At CEH, we’ve helped lots of workers effectively check what their clients understand from their conversations. When we started this work we would call this ‘checking for understanding’. As we’ve dug deeper into the health literacy research and helped more organisations improve clinician/ client understanding, we’ve had to change how we think about this.
We’ve moved from saying ‘checking for understanding’ to saying ‘creating shared understanding’.
But what’s the difference and why should you care?
Checking for understanding isn’t a good way to phrase this process because:
- It can sound like you’re testing your client
- It can create the assumption that workers are the source of knowledge and clients are passive receivers of that knowledge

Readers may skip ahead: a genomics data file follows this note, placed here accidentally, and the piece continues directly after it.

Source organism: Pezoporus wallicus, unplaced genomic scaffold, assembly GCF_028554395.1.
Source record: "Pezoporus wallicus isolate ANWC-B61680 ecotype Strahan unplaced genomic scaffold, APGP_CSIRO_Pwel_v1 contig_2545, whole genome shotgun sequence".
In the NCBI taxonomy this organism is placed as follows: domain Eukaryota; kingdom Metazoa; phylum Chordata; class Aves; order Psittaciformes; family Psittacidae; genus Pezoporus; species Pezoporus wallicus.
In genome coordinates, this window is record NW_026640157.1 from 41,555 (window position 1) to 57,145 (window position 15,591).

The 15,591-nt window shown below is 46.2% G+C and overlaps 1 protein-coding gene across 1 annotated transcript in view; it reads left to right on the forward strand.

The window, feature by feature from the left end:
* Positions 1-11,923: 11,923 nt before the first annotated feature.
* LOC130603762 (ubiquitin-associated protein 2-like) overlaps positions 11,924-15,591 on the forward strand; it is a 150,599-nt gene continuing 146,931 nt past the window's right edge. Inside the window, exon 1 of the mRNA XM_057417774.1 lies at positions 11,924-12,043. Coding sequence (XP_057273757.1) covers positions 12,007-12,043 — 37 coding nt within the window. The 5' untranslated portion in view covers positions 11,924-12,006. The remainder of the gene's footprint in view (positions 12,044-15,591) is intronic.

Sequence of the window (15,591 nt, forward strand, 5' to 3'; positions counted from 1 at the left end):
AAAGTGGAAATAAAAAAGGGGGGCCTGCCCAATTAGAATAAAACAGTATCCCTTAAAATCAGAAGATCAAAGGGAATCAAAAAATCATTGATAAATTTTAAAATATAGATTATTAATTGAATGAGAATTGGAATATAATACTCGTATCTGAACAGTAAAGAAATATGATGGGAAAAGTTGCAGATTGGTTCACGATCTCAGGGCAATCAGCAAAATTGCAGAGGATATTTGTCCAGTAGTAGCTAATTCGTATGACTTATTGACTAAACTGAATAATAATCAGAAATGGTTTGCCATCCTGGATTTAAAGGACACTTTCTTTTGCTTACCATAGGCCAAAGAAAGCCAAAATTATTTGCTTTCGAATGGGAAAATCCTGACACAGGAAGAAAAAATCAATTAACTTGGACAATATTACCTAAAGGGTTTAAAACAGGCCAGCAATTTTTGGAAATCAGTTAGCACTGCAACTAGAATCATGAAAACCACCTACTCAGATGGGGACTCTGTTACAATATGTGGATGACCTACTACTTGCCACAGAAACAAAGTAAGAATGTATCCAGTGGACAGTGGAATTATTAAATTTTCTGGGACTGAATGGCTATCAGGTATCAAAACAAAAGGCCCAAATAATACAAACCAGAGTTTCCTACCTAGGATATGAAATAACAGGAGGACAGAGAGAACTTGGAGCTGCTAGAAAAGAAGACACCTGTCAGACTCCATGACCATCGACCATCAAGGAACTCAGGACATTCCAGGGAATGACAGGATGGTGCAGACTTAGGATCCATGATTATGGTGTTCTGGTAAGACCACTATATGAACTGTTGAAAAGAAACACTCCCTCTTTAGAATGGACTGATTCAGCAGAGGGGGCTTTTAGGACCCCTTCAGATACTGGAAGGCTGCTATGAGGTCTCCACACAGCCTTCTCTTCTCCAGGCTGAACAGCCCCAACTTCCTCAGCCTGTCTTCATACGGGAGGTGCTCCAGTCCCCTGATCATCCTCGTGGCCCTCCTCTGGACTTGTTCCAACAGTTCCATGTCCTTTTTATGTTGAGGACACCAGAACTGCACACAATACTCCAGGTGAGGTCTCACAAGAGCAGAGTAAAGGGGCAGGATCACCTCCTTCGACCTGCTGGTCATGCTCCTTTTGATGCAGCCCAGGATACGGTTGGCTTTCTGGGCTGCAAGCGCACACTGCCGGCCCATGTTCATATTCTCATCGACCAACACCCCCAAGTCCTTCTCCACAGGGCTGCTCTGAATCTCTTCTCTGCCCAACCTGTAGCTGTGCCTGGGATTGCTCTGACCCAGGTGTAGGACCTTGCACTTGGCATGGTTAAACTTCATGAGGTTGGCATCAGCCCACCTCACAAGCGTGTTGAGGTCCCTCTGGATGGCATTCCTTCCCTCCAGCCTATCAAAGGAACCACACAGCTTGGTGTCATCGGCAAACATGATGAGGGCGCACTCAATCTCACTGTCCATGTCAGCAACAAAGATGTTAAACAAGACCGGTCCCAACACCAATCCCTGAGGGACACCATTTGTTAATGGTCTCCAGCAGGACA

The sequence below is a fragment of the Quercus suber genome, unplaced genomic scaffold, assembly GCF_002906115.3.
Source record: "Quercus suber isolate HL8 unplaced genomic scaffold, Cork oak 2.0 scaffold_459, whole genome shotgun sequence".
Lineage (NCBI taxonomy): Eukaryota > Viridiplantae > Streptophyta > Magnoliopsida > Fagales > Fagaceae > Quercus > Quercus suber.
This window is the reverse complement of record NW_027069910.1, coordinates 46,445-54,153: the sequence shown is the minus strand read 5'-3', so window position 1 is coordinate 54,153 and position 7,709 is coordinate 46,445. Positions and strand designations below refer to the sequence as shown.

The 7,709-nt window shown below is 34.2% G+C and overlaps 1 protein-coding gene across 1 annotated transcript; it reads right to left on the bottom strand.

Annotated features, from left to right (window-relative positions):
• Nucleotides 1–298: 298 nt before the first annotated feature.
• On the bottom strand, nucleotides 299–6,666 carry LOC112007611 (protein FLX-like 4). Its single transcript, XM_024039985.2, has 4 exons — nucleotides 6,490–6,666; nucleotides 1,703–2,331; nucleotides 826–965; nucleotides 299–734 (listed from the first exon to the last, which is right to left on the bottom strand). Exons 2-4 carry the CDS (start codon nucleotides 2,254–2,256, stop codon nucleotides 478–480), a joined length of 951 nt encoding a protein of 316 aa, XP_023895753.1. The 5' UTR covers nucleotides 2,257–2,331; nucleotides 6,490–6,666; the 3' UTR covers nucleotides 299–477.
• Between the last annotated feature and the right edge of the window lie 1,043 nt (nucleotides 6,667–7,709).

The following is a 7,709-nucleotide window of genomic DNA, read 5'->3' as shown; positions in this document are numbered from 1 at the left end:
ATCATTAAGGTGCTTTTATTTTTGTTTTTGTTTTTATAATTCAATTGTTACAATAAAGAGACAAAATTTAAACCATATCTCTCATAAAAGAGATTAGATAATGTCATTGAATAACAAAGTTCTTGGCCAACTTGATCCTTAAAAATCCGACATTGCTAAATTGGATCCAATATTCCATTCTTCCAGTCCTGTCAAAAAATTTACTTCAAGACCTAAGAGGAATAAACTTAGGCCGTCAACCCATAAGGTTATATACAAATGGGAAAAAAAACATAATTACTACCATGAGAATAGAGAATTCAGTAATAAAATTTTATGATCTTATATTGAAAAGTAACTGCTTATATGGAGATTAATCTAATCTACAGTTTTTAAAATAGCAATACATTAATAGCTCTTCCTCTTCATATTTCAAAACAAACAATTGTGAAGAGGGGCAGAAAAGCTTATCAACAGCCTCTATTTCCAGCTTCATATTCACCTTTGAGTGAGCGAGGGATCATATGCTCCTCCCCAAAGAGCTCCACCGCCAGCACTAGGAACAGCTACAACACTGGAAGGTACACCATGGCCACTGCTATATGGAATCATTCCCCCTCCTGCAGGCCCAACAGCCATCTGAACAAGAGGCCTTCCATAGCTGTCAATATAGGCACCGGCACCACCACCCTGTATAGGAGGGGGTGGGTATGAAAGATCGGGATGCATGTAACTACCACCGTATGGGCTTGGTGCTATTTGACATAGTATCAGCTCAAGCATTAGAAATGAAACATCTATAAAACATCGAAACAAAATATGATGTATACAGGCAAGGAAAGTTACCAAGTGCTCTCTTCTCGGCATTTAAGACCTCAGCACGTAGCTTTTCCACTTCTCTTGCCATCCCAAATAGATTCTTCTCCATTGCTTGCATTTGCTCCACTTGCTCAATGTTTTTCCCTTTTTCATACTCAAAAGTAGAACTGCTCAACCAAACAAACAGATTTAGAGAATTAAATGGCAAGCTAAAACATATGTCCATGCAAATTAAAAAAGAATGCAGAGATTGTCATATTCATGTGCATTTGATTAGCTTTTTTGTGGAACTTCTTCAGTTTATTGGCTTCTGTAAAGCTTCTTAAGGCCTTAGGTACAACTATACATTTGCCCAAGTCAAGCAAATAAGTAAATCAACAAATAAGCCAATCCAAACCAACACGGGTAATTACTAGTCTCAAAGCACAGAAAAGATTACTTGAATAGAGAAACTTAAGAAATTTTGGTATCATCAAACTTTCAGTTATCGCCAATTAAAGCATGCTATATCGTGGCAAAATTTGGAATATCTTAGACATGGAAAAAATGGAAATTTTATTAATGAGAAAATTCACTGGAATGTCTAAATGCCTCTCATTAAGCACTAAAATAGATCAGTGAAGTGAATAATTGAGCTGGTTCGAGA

- It can make it sound like the responsibility to understand lies with the client, but actually it’s the workers job to understand the client [SG1].
We like creating shared understanding much better.
Creating shared understanding does a few things for us:
- It takes the responsibility to understand from the client and puts it on the worker to create a situation where understanding is reached
- It more accurately describes what needs to happen for effective communication- the worker needs to actively set out to create shared understanding by finding out how the client understands the situation or condition, encouraging questions and regularly checking what the client has understood from the conversation
- It sounds collaborative – effective communication is very often collaborative